I’m very pleased that Suzanne Joinson is visiting me On The Literary Sofa as part of her blog tour to mark the release of A Lady Cyclist’s Guide to Kashgar. This is another of those titles which attracted a huge pre-publication buzz, but as Suzy explains, getting a book deal is just the beginning. Here’s the inside story…
Publishing often feels as though it is all about walls with the unpublished on one side crying into their unloved inkwells and the published on the other boogying all night at the best party in the world. Agents are frequently referred to as gatekeepers and the language found in ‘how to get published’ advice tends to focus on finding a way in, gaining access and pushing at doors. Moats get deeper, the drawbridges come up and windows slam shut all leading to: ACCESS DENIED.
Ok, you get it, I’ll stop with the fortress metaphor, but these walls are no joke – whether real or in the mind – they hurt. The book-deal is often seen as the golden ticket and since I got mine people from the Other Side call out in sad voices: what’s it like over there? I’m happy for you, honest.
But listen, here’s the deal: those walls never go away and recently I had the big revelation that they are never going to.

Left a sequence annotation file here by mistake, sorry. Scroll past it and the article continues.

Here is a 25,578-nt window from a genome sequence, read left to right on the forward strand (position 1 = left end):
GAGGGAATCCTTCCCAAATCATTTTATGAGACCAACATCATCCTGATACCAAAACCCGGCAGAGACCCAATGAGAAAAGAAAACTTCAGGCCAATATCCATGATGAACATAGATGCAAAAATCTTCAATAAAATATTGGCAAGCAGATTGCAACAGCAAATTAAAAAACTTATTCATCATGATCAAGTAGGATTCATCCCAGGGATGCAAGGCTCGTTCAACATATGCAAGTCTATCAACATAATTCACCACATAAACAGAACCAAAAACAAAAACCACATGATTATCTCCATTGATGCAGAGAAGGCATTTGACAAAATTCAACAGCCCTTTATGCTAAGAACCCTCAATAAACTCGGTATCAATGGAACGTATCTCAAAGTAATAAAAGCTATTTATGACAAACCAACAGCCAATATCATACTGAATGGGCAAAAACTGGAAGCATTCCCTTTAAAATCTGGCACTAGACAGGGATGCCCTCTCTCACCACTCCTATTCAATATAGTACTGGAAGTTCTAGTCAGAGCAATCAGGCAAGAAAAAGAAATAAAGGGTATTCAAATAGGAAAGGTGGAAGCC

The writer-world is a strange one indeed. On the one hand it’s very supportive. Established writers frequently help out newbies by providing buckets of advice and kindness and there is a lot of support, encouragement and advice to be found online. On the other hand jealousies and resentments fester as everyone perpetually compares themselves and their own situation with other writers. An author we know gets a fabulous review (grrr). Another gets shortlisted for a prize (sob). This never-ending sense of inadequacy and fear is exacerbated, of course, by social networking, the spewing universe of showing off and self promotion.
I don’t underestimate how hard it is to deal with a manuscript being rejected. What are you even supposed to do with feedback like, ‘we loved it but we don’t want it’? But, you know that shrinking person you become when you receive a knock-back? You know that slapped down, trampled on, misunderstood artist, born-under-an-unlucky-star, needy, clinging, desperate self that you are finding harder and harder to keep hidden under a functional mask? I’m afraid to say that no matter where you are on the ‘writer journey’ that part of you never goes away.
Being edited, on its basic level, feels like rejection. I try to be grown up and professional about it but I hate getting edited manuscripts back, as honoured and gratified as I am that a qualified and clever person has taken the time to take my manuscript seriously. The sad truth is a manuscript never, ever comes back with post-it on the front saying ‘this is perfect, hurrah and you are a genius’ and yet they are the only words you want to hear. Even if your editor is brilliant and right (as he or she will undoubtedly be 99.999% of the time) all you will hear is something along the lines of: I don’t like that, you got that wrong, you are useless, there’s no way I’m signing you up for book number two, this is your writing career down the pan, goodbye.